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Finzer v. United States

March 7, 2007


The opinion of the court was delivered by: Matthew F. Kennelly, District Judge


John and Elizabeth Finzer bring this action to obtain a refund that the Internal Revenue Service (IRS) disallowed for amounts they claimed as medical expenses on their amended 2002 federal income tax return. The United States has moved for summary judgment. For the following reasons, the Court denies defendant's motion.


Because the defendant has moved for summary judgment, the Court views the facts in the light most favorable to the plaintiffs and draws reasonable inferences in their favor. See DeValk Lincoln Mercury, Inc. v. Ford Motor Co., 811 F.2d 326, 329 (7th Cir. 1987).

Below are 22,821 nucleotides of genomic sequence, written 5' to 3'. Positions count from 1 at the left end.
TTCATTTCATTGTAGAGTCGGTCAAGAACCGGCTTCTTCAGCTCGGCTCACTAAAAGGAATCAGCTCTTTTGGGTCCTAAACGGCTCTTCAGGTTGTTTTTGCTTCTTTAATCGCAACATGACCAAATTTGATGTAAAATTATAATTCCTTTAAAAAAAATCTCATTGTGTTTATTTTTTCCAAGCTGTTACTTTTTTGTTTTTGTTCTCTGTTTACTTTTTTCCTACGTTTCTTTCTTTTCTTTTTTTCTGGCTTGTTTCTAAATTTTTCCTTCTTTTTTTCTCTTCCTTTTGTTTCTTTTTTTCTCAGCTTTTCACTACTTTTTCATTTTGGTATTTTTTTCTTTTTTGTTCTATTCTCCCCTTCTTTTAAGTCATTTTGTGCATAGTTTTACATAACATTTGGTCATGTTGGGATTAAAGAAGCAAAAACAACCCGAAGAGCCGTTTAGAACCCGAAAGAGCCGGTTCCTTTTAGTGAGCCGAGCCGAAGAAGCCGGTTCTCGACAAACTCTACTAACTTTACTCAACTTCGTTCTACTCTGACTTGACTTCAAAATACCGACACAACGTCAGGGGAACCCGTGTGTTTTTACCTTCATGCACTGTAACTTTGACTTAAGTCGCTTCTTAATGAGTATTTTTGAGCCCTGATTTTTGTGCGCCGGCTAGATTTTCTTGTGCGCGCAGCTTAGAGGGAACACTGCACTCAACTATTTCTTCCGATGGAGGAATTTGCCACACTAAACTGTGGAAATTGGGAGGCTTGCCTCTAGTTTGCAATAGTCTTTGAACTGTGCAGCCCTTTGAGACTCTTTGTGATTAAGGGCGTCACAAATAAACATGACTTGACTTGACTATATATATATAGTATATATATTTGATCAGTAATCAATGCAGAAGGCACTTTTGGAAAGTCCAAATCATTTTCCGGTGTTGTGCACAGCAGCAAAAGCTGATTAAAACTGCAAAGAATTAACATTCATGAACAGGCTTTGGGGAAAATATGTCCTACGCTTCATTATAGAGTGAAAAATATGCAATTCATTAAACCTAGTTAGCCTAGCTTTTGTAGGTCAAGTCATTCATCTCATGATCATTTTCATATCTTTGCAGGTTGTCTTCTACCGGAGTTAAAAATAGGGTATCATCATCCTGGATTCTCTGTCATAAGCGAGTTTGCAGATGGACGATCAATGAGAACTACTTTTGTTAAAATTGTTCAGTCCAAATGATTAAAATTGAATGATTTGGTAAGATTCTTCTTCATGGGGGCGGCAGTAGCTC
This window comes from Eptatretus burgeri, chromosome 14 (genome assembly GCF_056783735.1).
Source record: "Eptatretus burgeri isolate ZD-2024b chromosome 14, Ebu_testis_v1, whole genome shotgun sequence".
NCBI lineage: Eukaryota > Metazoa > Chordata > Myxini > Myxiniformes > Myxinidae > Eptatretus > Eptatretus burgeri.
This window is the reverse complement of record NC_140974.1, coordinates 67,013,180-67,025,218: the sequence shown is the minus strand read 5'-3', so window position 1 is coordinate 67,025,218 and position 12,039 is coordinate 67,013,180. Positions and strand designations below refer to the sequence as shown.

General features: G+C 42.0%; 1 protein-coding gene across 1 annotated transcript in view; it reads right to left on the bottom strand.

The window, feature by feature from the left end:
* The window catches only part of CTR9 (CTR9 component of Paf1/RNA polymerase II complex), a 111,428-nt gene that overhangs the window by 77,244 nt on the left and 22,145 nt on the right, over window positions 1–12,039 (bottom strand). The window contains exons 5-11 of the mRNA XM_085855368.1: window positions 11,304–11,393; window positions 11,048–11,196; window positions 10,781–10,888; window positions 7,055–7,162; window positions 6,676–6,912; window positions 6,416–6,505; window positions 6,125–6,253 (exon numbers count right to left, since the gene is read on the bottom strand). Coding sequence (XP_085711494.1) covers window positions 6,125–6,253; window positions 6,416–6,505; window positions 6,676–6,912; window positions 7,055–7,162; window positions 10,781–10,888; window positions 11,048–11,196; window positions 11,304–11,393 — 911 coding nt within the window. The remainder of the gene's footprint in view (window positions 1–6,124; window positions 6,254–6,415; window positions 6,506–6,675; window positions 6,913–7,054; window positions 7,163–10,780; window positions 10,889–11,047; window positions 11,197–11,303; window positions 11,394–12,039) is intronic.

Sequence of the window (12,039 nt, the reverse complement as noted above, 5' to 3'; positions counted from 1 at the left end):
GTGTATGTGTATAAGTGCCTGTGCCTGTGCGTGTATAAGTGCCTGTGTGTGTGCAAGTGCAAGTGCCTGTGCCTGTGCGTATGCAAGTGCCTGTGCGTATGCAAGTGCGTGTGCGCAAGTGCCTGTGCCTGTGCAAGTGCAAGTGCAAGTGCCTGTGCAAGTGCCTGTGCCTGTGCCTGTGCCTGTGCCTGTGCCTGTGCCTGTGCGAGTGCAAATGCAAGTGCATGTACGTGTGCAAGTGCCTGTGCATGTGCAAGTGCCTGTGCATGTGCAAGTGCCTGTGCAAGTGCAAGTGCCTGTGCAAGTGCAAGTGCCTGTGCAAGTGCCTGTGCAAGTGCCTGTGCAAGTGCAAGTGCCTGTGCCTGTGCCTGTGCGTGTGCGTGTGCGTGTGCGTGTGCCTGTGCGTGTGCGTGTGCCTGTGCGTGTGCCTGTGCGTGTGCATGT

In 2002, John and Elizabeth Finzer entered into a residency agreement with Classic Residence by Hyatt, a lifetime care facility located in Glenview, Illinois (Hyatt). Hyatt is a retirement community licensed under the Illinois Life Care Facilities Act (210 ILCS 40/1-12) that provides life care services to individuals aged sixty-two years and older. Under the agreement, the Finzers receive residential accommodations and assisted living and skilled nursing services if needed. The agreement will remain in effect for the rest of their lives unless terminated by the Finzers upon sixty days notice, or by Hyatt for one of the causes enumerated in the agreement. In exchange for the services provided by Hyatt, the Finzers paid an entrance fee of $726,300. They are also required to make monthly payments for as long as they live at Hyatt. The monthly payments, currently $4,665, may be increased or decreased by Hyatt upon sixty days written notice.